So the chief priests and the Pharisees gathered the council, and said, "What are we to do? For this man performs many signs. If we let him go on thus, every one will believe in him, and the Romans will come and destroy both our holy place and our nation." But one of them, Caiaphas, who was high priest that year, said to them, "You know nothing at all; you do not understand that it is expedient for you that one man should die for the people, and that the whole nation should not perish." He did not say this of his own accord, but being high priest that year he prophesied that Jesus should die for the nation, and not for the nation only, but to gather into one the children of God who are scattered abroad. So from that day on they took counsel how to put him to death.
Jesus therefore no longer went about openly among the Jews, but went from there to the country near the wilderness, to a town called Ephraim; and there he stayed with the disciples. Now the Passover of the Jews was at hand, and many went up from the country to Jerusalem before the Passover, to purify themselves. They were looking for Jesus and saying to one another as they stood in the temple, "What do you think? That he will not come to the feast?" Now the chief priests and the Pharisees had given orders that if any one knew where he was, he should let them know, so that they might arrest him.
Abundance and Generosity
We arrive at the last week of Jesus’ life at home of Mary, Martha, and Lazarus. (I wonder if it is the same visit recorded in Luke 10:38-42.) There is still a buzz about the raising of Lazarus. Martha is busy serving. Mary is anointing the feet of Jesus. Judas is counting denarii. The crowd is clamoring to see the dead man walking. The chief priests are plotting to kill Lazarus.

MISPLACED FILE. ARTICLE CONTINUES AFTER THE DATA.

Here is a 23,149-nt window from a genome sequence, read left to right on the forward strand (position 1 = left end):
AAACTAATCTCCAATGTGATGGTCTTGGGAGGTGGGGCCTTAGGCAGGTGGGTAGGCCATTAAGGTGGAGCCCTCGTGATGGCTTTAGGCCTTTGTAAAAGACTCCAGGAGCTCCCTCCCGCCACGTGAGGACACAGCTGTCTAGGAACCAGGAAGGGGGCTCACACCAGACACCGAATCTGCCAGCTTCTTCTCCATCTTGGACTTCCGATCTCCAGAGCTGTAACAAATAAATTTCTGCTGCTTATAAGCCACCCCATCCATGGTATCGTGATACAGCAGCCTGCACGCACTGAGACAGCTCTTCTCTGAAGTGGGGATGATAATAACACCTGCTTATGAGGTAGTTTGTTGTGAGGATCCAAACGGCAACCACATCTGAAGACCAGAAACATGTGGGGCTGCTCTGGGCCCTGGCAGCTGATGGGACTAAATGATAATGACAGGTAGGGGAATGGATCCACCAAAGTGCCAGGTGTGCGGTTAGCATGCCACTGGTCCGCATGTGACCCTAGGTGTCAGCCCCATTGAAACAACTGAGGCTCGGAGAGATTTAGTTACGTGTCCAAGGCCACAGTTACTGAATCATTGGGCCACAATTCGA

The scene in and around the house of Mary and Martha (and Lazarus) is a picture of the various responses to the abundance and generosity of God. Saying that “God owns everything” is nothing more than religious rhetoric if it does not feed into our actions. The economy of God is different than ours. Our economy has to do with work, earning, saving, and planning. The economy of God has to do with being led in a world of abundance and generosity. Jesus says that one of these will be preeminent in our lives, ‘You can’t serve God and mammon.”
Here in the house, Mary confirms with her actions after Lazarus was raised what Martha confessed while he was still dead. Martha said that Jesus is the Christ, Mary anointed him as such. There are other meanings to be taken here – preparation for his death, worship, or service. Service is remarkable given the foot-washing scene to come later.
It is at this point we bump into one who has been following Jesus but is still stuck in the economy of the world. The reaction is quite incredible. Judas sees a woman anointing the feet of Jesus and his response is to think it is wasted. In the economy of God, nothing done in service to others is wasted. Things are wasted in an economy of limited resources. If there is abundance there is no waste from those things that come from a pure heart.